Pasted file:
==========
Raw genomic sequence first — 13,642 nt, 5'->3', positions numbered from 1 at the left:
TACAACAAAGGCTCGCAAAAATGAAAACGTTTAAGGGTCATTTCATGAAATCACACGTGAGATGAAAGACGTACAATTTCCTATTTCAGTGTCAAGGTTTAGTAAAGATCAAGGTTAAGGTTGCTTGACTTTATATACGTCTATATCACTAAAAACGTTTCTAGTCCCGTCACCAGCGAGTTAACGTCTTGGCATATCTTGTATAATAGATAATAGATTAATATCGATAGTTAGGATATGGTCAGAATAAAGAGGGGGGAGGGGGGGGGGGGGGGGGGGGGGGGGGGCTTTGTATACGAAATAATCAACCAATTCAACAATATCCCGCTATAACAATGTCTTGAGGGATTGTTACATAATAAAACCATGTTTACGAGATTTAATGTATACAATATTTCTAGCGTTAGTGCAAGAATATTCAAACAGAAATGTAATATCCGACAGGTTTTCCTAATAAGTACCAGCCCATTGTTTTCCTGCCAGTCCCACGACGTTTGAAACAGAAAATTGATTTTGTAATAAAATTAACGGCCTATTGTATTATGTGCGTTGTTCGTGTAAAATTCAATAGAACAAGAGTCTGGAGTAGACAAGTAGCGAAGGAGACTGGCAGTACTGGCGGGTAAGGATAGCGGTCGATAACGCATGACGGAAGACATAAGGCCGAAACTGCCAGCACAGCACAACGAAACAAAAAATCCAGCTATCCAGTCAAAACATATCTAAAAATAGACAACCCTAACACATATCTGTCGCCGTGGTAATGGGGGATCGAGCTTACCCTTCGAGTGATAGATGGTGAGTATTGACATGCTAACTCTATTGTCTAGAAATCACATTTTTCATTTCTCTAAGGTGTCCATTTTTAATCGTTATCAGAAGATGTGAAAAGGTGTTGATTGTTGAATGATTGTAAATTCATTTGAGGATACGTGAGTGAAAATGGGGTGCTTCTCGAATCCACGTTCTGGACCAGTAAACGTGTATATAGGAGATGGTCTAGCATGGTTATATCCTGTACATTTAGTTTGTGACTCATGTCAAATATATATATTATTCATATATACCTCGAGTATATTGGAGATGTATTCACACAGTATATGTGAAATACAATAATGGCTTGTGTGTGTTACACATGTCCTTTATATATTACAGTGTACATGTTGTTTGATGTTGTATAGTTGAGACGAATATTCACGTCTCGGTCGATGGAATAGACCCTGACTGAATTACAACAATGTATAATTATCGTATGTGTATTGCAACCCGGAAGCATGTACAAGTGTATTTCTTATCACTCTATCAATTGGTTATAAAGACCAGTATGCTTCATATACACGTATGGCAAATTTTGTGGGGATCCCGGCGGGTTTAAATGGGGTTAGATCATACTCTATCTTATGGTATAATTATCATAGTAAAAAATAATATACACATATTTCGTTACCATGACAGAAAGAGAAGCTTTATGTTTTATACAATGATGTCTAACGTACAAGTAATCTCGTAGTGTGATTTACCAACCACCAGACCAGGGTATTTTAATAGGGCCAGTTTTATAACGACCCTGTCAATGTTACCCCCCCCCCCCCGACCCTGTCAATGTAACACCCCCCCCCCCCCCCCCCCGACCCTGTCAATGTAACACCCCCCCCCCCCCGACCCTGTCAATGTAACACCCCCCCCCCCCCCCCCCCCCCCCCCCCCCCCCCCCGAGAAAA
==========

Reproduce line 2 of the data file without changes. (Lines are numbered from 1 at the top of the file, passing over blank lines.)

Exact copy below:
TACAACAAAGGCTCGCAAAAATGAAAACGTTTAAGGGTCATTTCATGAAATCACACGTGAGATGAAAGACGTACAATTTCCTATTTCAGTGTCAAGGTTTAGTAAAGATCAAGGTTAAGGTTGCTTGACTTTATATACGTCTATATCACTAAAAACGTTTCTAGTCCCGTCACCAGCGAGTTAACGTCTTGGCATATCTTGTATAATAGATAATAGATTAATATCGATAGTTAGGATATGGTCAGAATAAAGAGGGGGGAGGGGGGGGGGGGGGGGGGGGGGGGGGGCTTTGTATACGAAATAATCAACCAATTCAACAATATCCCGCTATAACAATGTCTTGAGGGATTGTTACATAATAAAACCATGTTTACGAGATTTAATGTATACAATATTTCTAGCGTTAGTGCAAGAATATTCAAACAGAAATGTAATATCCGACAGGTTTTCCTAATAAGTACCAGCCCATTGTTTTCCTGCCAGTCCCACGACGTTTGAAACAGAAAATTGATTTTGTAATAAAATTAACGGCCTATTGTATTATGTGCGTTGTTCGTGTAAAATTCAATAGAACAAGAGTCTGGAGTAGACAAGTAGCGAAGGAGACTGGCAGTACTGGCGGGTAAGGATAGCGGTCGATAACGCATGACGGAAGACATAAGGCCGAAACTGCCAGCACAGCACAACGAAACAAAAAATCCAGCTATCCAGTCAAAACATATCTAAAAATAGACAACCCTAACACATATCTGTCGCCGTGGTAATGGGGGATCGAGCTTACCCTTCGAGTGATAGATGGTGAGTATTGACATGCTAACTCTATTGTCTAGAAATCACATTTTTCATTTCTCTAAGGTGTCCATTTTTAATCGTTATCAGAAGATGTGAAAAGGTGTTGATTGTTGAATGATTGTAAATTCATTTGAGGATACGTGAGTGAAAATGGGGTGCTTCTCGAATCCACGTTCTGGACCAGTAAACGTGTATATAGGAGATGGTCTAGCATGGTTATATCCTGTACATTTAGTTTGTGACTCATGTCAAATATATATATTATTCATATATACCTCGAGTATATTGGAGATGTATTCACACAGTATATGTGAAATACAATAATGGCTTGTGTGTGTTACACATGTCCTTTATATATTACAGTGTACATGTTGTTTGATGTTGTATAGTTGAGACGAATATTCACGTCTCGGTCGATGGAATAGACCCTGACTGAATTACAACAATGTATAATTATCGTATGTGTATTGCAACCCGGAAGCATGTACAAGTGTATTTCTTATCACTCTATCAATTGGTTATAAAGACCAGTATGCTTCATATACACGTATGGCAAATTTTGTGGGGATCCCGGCGGGTTTAAATGGGGTTAGATCATACTCTATCTTATGGTATAATTATCATAGTAAAAAATAATATACACATATTTCGTTACCATGACAGAAAGAGAAGCTTTATGTTTTATACAATGATGTCTAACGTACAAGTAATCTCGTAGTGTGATTTACCAACCACCAGACCAGGGTATTTTAATAGGGCCAGTTTTATAACGACCCTGTCAATGTTACCCCCCCCCCCCCGACCCTGTCAATGTAACACCCCCCCCCCCCCCCCCCCGACCCTGTCAATGTAACACCCCCCCCCCCCCGACCCTGTCAATGTAACACCCCCCCCCCCCCCCCCCCCCCCCCCCCCCCCCCCCGAGAAAA